Jan 10, 2024
Value-added products key to organic sales growth
Bob Johnson

The prospects for organic produce remain strong in these inflationary times, according to leaders of some of the largest grower-shipper operations.

Market strength varies, however, depending on which commodities growers are trying to sell.

“The category is going to grow based on consumer demand,” said Nishan Moutafian, vice president of production at Driscoll’s in Watsonville, California.

While organic berry growers enjoy strong demand, organic vegetable growers find demand varies depending on the product.

Joe Pezzini
Joe Pezzini

“We feel there is a lot of opportunity on the value-added side,” said Joe Pezzini, senior director of agricultural operations at Taylor Farms in Salinas, California. “The value-added side will continue to grow; it depends on innovation. The commodity side is flat.”

Moutafian and Pezzini made their remarks during a grower roundtable on the state of organic farming during the Organic Grower Summit in Monterey, California, in November. The summit was co-sponsored by Western Growers Association and the Organic Produce Network, a 6-year-old organization created to bring together organic produce retailers and growers large enough to supply them.

Statistics gathered by the Category Partners farm market data firm highlighted the strongest organic growth categories. The firm noted that organic berry sales increased nearly 7% in the third quarter of 2023 compared to the previous year, while organic prepackaged salads were up 5.4%.

organic-grower-summitSales of organic lettuce, onions and tomatoes were all up less than 4% year over year, while sales of organic celery, squash and peaches were down.

Taylor Farms already has a value-added program in place, but shippers that are relatively new to the value-added category must navigate questions of how to invest.

“During COVID, we saw a huge jump in value-added products,” said Briana Giampaoli, organic category manager at Merced County-based Live Oak Farms in LeGrand. “We’re looking at more value-added products, but it requires risk at first to learn what equipment to buy.”

Live Oak Farms grows and ships large volumes of tomatoes and peppers.

Briana Giampaoli
Briana Giampaoli

Moutafian and Pezzini agreed that maintaining a reliable supply 12 months of the year is essential for strong sales.

“The majority of consumers who buy organic are making that choice in the store,” Moutafian said. “Reliability is a key to getting good placement in the produce department.”

Growers need cooperation of seed companies if they are to provide a steady supply of organic produce.

“In some commodities, like spinach, a lot of effort has been put into disease resistance,” Pezzini said. “In some other commodities, we need the seed companies to put more emphasis on disease and pest resistance.”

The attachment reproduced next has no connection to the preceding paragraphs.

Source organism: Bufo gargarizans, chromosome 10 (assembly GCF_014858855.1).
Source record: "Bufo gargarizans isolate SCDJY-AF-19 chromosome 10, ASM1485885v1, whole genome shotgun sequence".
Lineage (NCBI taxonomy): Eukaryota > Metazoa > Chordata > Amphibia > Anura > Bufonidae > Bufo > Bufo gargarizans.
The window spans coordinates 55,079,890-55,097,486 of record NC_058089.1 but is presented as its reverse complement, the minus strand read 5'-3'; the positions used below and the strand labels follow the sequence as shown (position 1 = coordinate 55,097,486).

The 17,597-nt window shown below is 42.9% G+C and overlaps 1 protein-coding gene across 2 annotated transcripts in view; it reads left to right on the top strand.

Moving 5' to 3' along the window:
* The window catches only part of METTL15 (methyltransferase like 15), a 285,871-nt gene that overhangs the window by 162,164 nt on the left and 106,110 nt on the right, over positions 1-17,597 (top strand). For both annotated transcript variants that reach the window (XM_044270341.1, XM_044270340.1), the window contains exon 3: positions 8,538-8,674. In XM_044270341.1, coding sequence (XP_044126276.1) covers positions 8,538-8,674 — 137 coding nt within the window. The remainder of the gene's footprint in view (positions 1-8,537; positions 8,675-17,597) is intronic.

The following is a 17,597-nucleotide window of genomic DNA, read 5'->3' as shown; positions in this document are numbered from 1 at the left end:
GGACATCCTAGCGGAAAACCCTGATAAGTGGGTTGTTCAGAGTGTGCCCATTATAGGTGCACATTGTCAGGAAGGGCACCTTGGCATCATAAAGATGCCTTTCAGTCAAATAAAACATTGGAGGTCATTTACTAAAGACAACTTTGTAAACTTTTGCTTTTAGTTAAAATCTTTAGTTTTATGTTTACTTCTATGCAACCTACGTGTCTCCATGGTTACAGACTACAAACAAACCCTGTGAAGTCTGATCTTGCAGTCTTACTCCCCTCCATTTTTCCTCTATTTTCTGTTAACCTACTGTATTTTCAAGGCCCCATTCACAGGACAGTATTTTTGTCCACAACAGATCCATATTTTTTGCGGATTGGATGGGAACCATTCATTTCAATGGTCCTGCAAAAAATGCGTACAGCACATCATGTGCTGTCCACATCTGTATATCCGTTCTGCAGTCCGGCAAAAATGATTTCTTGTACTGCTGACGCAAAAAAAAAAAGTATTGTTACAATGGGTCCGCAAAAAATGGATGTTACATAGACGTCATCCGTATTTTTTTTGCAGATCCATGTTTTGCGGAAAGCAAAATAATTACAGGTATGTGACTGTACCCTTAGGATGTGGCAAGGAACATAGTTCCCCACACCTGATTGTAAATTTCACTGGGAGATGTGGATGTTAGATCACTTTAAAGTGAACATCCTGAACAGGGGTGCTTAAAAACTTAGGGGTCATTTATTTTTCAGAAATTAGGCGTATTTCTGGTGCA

Driscoll’s breeds its own berry varieties and conducts trials on organic ground to test disease resistance. “Our breeding for disease resistance is an important part of what we do at Driscoll’s,” Moutafian said.

Cooperation with other innovators is important if organic produce is to remain competitive, producers said.

“It’s worth it to take the time to let the innovators integrate with your operation,” Giampaoli said. “It will pay off.”

Western Growers has made it a priority in recent years to serve as a facilitator between technological startup firms, farmers who are willing to host trials and investors who are able to help small firms scale up their more promising ideas.

Western Growers AgsharksDuring its annual Ag Sharks competition, Western Growers gives startups a chance to compete before a panel of growers and investors. The prize is investment capital of at least $250,000.

The three finalists in the 2023 competition included a company with a mobile biochar unit that can produce the soil amendment at a fraction of the cost. Another was a software company that can automate the process of producing reports required by regulators and buyers. The third was a firm producing material that protects fruit from sun, heat and wind damage by strengthening the cuticle, or microscopic layer encompassing the fruit.

Despite inflationary pressure, the recent trend in organic produce sales has been promising.

Walt Duflock
Walt Duflock

Walt Duflock, senior vice president of innovation at Western Growers, said the organic sector enjoyed $60 billion in sales nationally in 2022, $22 billion of that in produce. There has been a $10 billion increase in sales over four years, he noted.

He also pointed to demographic factors that should help the organic produce market in the next few years.

“Millennials and Gen Z are starting to build their families, and they prioritize health,” Giampaoli said.

There must be a reliable supply of quality organic produce if growers are to benefit from potential growth in the market.

“We need to make sure consumers retain their confidence in the organic label,” Moutafian said. “If the consumer is going to spend that money, they want it to be for something they really want to eat. There is going to be more demand, and my job is to figure out how to supply that.”

Bob Johnson is a reporter in Monterey County, California. He may be contacted at bjohn11135@gmail.com. Story courtesy of the California Farm Bureau’s Ag Alert.


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